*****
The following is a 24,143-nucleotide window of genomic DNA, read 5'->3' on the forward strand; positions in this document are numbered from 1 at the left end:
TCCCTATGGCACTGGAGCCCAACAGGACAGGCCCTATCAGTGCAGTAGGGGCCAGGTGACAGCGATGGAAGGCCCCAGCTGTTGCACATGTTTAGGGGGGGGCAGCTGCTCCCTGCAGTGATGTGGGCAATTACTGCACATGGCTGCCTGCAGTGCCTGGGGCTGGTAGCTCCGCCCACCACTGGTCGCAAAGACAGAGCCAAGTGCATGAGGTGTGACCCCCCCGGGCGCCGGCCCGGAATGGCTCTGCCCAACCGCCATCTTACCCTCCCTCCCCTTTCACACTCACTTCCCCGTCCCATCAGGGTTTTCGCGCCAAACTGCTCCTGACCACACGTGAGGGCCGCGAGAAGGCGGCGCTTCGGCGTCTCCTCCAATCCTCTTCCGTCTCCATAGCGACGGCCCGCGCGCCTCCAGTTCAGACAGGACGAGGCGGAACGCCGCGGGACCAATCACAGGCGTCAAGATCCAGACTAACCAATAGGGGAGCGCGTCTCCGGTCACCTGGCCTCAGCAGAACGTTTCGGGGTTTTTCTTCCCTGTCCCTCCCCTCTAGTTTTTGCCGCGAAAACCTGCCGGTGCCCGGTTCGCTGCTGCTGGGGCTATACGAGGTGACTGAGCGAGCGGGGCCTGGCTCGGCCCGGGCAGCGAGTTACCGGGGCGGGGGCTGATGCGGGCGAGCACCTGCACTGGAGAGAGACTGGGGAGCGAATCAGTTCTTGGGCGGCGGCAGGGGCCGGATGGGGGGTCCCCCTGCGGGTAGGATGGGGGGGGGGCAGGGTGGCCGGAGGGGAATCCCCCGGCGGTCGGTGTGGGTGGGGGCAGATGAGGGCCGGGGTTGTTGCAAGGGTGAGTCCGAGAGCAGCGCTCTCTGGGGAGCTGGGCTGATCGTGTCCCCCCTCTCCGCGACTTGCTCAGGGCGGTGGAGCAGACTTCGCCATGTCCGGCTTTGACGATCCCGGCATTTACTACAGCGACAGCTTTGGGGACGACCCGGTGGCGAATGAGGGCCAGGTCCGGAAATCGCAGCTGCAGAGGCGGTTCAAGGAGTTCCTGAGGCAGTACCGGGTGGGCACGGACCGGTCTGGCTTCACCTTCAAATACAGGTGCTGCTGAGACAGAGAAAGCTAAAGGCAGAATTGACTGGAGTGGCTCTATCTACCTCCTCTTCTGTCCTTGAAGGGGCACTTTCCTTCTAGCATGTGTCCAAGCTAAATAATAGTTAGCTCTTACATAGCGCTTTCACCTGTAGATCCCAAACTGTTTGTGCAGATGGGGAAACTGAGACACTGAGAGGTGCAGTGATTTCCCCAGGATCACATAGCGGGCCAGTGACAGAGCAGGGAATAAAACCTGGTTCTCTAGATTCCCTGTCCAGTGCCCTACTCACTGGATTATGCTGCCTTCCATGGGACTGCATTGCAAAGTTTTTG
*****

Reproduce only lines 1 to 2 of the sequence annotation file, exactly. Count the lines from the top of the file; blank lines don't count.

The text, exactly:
The following is a 24,143-nucleotide window of genomic DNA, read 5'->3' on the forward strand; positions in this document are numbered from 1 at the left end:
TCCCTATGGCACTGGAGCCCAACAGGACAGGCCCTATCAGTGCAGTAGGGGCCAGGTGACAGCGATGGAAGGCCCCAGCTGTTGCACATGTTTAGGGGGGGGCAGCTGCTCCCTGCAGTGATGTGGGCAATTACTGCACATGGCTGCCTGCAGTGCCTGGGGCTGGTAGCTCCGCCCACCACTGGTCGCAAAGACAGAGCCAAGTGCATGAGGTGTGACCCCCCCGGGCGCCGGCCCGGAATGGCTCTGCCCAACCGCCATCTTACCCTCCCTCCCCTTTCACACTCACTTCCCCGTCCCATCAGGGTTTTCGCGCCAAACTGCTCCTGACCACACGTGAGGGCCGCGAGAAGGCGGCGCTTCGGCGTCTCCTCCAATCCTCTTCCGTCTCCATAGCGACGGCCCGCGCGCCTCCAGTTCAGACAGGACGAGGCGGAACGCCGCGGGACCAATCACAGGCGTCAAGATCCAGACTAACCAATAGGGGAGCGCGTCTCCGGTCACCTGGCCTCAGCAGAACGTTTCGGGGTTTTTCTTCCCTGTCCCTCCCCTCTAGTTTTTGCCGCGAAAACCTGCCGGTGCCCGGTTCGCTGCTGCTGGGGCTATACGAGGTGACTGAGCGAGCGGGGCCTGGCTCGGCCCGGGCAGCGAGTTACCGGGGCGGGGGCTGATGCGGGCGAGCACCTGCACTGGAGAGAGACTGGGGAGCGAATCAGTTCTTGGGCGGCGGCAGGGGCCGGATGGGGGGTCCCCCTGCGGGTAGGATGGGGGGGGGGCAGGGTGGCCGGAGGGGAATCCCCCGGCGGTCGGTGTGGGTGGGGGCAGATGAGGGCCGGGGTTGTTGCAAGGGTGAGTCCGAGAGCAGCGCTCTCTGGGGAGCTGGGCTGATCGTGTCCCCCCTCTCCGCGACTTGCTCAGGGCGGTGGAGCAGACTTCGCCATGTCCGGCTTTGACGATCCCGGCATTTACTACAGCGACAGCTTTGGGGACGACCCGGTGGCGAATGAGGGCCAGGTCCGGAAATCGCAGCTGCAGAGGCGGTTCAAGGAGTTCCTGAGGCAGTACCGGGTGGGCACGGACCGGTCTGGCTTCACCTTCAAATACAGGTGCTGCTGAGACAGAGAAAGCTAAAGGCAGAATTGACTGGAGTGGCTCTATCTACCTCCTCTTCTGTCCTTGAAGGGGCACTTTCCTTCTAGCATGTGTCCAAGCTAAATAATAGTTAGCTCTTACATAGCGCTTTCACCTGTAGATCCCAAACTGTTTGTGCAGATGGGGAAACTGAGACACTGAGAGGTGCAGTGATTTCCCCAGGATCACATAGCGGGCCAGTGACAGAGCAGGGAATAAAACCTGGTTCTCTAGATTCCCTGTCCAGTGCCCTACTCACTGGATTATGCTGCCTTCCATGGGACTGCATTGCAAAGTTTTTG